The Effect of Microsolvation on E2 and SN2 Reactions: Theoretical Study of the Model System F + C2H5F + nHF

Authors

  • Dr. F. Matthias Bickelhaupt,

    Corresponding author
    1. Sectie Theoretische Chemie, Scheikundig Laboratorium der Vrije Universiteit De Boelelaan 1083, NL-1081 HV Amsterdam (The Netherlands) Telefax: Int. code +(20)44-47643
    • Sectie Theoretische Chemie, Scheikundig Laboratorium der Vrije Universiteit De Boelelaan 1083, NL-1081 HV Amsterdam (The Netherlands) Telefax: Int. code +(20)44-47643
    Search for more papers by this author
  • Prof. Dr. Evert Jan Baerends,

    Corresponding author
    1. Sectie Theoretische Chemie, Scheikundig Laboratorium der Vrije Universiteit De Boelelaan 1083, NL-1081 HV Amsterdam (The Netherlands) Telefax: Int. code +(20)44-47643
    • Sectie Theoretische Chemie, Scheikundig Laboratorium der Vrije Universiteit De Boelelaan 1083, NL-1081 HV Amsterdam (The Netherlands) Telefax: Int. code +(20)44-47643
    Search for more papers by this author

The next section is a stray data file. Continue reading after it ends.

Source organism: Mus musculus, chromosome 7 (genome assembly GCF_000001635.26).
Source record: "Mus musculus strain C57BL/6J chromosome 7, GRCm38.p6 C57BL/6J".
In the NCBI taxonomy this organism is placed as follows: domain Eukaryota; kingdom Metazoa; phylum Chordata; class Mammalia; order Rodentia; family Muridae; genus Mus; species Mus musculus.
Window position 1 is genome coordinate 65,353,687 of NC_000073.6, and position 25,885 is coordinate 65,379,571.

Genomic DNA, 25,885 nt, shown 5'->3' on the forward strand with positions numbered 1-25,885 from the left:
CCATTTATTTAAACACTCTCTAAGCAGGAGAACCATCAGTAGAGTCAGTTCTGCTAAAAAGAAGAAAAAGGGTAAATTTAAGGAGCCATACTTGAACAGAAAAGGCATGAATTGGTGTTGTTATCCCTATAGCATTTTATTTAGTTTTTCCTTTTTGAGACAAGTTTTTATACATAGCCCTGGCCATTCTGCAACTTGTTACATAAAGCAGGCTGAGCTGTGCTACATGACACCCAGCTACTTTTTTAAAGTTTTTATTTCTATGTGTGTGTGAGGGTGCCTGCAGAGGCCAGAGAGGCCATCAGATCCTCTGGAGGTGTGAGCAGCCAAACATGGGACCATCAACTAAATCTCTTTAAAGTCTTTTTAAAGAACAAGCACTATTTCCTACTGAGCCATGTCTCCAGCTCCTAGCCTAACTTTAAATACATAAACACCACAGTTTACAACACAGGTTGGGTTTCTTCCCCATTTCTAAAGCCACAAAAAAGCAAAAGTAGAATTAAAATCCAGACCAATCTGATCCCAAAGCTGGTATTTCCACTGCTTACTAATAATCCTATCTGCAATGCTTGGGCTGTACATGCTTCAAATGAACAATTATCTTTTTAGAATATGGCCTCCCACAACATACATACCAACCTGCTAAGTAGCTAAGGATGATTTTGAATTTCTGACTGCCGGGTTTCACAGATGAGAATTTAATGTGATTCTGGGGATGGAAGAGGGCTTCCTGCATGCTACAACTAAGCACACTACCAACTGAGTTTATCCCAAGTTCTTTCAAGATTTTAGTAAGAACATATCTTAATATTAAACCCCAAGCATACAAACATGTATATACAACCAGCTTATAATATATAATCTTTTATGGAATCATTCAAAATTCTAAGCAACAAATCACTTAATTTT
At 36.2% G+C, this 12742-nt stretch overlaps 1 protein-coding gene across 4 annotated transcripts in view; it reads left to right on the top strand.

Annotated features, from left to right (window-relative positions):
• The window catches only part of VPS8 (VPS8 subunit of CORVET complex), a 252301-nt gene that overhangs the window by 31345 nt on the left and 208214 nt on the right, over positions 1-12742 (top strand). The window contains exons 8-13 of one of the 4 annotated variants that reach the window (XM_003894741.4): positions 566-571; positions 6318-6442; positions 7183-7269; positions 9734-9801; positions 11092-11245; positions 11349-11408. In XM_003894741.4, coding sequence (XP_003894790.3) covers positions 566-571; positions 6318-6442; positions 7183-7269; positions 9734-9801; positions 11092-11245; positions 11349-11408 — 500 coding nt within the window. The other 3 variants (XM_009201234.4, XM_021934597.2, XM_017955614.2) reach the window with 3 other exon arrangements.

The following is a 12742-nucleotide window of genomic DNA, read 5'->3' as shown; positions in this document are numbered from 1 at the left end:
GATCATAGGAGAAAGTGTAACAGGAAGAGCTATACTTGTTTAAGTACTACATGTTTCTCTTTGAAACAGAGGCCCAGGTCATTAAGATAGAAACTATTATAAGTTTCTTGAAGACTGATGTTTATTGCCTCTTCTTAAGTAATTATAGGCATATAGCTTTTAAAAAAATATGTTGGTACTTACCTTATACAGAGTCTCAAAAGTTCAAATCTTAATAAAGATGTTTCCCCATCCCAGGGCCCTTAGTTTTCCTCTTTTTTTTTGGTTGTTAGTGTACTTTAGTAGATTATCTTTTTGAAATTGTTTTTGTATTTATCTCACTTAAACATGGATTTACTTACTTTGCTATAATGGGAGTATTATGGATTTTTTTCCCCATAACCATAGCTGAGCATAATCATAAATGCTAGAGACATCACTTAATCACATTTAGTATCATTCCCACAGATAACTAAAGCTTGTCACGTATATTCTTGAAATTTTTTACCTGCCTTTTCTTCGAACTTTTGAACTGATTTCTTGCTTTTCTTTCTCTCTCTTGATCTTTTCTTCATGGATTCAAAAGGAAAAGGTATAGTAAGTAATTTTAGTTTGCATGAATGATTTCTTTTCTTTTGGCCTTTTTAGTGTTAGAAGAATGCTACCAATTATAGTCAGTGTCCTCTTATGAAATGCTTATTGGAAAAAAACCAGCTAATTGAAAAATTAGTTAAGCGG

• Prof. Dr. Nico M. M. Anibbering

    1. Instituut voor Massaspectrometrie, Universiteit van Amsterdam Nieuwe Achtergracht 129, NL-1018 WS Amsterdam (The Netherlands) Fax: Int. code +(20)525-6971
    Search for more papers by this author

Abstract

The model reaction system F +C2H5F + nHF (n = 0–4) has been investigated by use of a density-functional method, in order to achieve a qualitative understanding of the effect of solvation on the E2 and SN2 reactions. Two characteristic effects already occur upon monosolvation: a) the activation energies of the E2 and SN2 pathways increase significantly and even become positive, because reactants are more strongly solvated than transition states; b) the SN2 transition state is stabilized much more and becomes lower in energy than the anti-E2 transition state. This agrees with general experience from gas- and condensed-phase experiments. The solvation is analyzed from two complementary viewpoints: a) as an interaction between solvent molecules and the F/C2H5F reaction system; b) as an interaction between the [F, nHF] solvated base and the C2H5F substrate. The extent to which condensed-phase characteristics can be modeled by this microsolvation approach is discussed.

Ancillary